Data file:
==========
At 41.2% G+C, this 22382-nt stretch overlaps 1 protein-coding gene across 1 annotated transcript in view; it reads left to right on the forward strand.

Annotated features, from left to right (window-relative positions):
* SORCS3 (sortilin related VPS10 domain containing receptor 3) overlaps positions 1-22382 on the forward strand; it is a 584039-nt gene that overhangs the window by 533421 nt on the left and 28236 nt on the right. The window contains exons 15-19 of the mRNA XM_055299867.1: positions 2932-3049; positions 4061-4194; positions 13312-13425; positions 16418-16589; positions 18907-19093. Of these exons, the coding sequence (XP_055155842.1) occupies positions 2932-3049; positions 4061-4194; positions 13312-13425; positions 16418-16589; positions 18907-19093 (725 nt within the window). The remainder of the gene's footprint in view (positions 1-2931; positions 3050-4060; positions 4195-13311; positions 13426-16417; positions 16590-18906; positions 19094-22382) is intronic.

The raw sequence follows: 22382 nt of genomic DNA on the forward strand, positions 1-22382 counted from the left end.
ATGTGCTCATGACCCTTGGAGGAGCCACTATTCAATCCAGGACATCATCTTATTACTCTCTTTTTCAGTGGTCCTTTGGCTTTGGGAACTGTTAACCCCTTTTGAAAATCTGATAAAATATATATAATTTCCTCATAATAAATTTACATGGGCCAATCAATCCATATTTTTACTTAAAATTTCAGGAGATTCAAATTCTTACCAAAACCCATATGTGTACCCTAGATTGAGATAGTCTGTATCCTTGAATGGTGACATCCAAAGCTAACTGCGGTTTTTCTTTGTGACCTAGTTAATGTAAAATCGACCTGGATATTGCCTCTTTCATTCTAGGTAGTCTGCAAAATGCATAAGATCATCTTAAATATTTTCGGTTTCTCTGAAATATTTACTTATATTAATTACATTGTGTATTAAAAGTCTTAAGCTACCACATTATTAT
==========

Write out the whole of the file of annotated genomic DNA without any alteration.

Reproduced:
At 41.2% G+C, this 22382-nt stretch overlaps 1 protein-coding gene across 1 annotated transcript in view; it reads left to right on the forward strand.

Annotated features, from left to right (window-relative positions):
* SORCS3 (sortilin related VPS10 domain containing receptor 3) overlaps positions 1-22382 on the forward strand; it is a 584039-nt gene that overhangs the window by 533421 nt on the left and 28236 nt on the right. The window contains exons 15-19 of the mRNA XM_055299867.1: positions 2932-3049; positions 4061-4194; positions 13312-13425; positions 16418-16589; positions 18907-19093. Of these exons, the coding sequence (XP_055155842.1) occupies positions 2932-3049; positions 4061-4194; positions 13312-13425; positions 16418-16589; positions 18907-19093 (725 nt within the window). The remainder of the gene's footprint in view (positions 1-2931; positions 3050-4060; positions 4195-13311; positions 13426-16417; positions 16590-18906; positions 19094-22382) is intronic.

The raw sequence follows: 22382 nt of genomic DNA on the forward strand, positions 1-22382 counted from the left end.
ATGTGCTCATGACCCTTGGAGGAGCCACTATTCAATCCAGGACATCATCTTATTACTCTCTTTTTCAGTGGTCCTTTGGCTTTGGGAACTGTTAACCCCTTTTGAAAATCTGATAAAATATATATAATTTCCTCATAATAAATTTACATGGGCCAATCAATCCATATTTTTACTTAAAATTTCAGGAGATTCAAATTCTTACCAAAACCCATATGTGTACCCTAGATTGAGATAGTCTGTATCCTTGAATGGTGACATCCAAAGCTAACTGCGGTTTTTCTTTGTGACCTAGTTAATGTAAAATCGACCTGGATATTGCCTCTTTCATTCTAGGTAGTCTGCAAAATGCATAAGATCATCTTAAATATTTTCGGTTTCTCTGAAATATTTACTTATATTAATTACATTGTGTATTAAAAGTCTTAAGCTACCACATTATTAT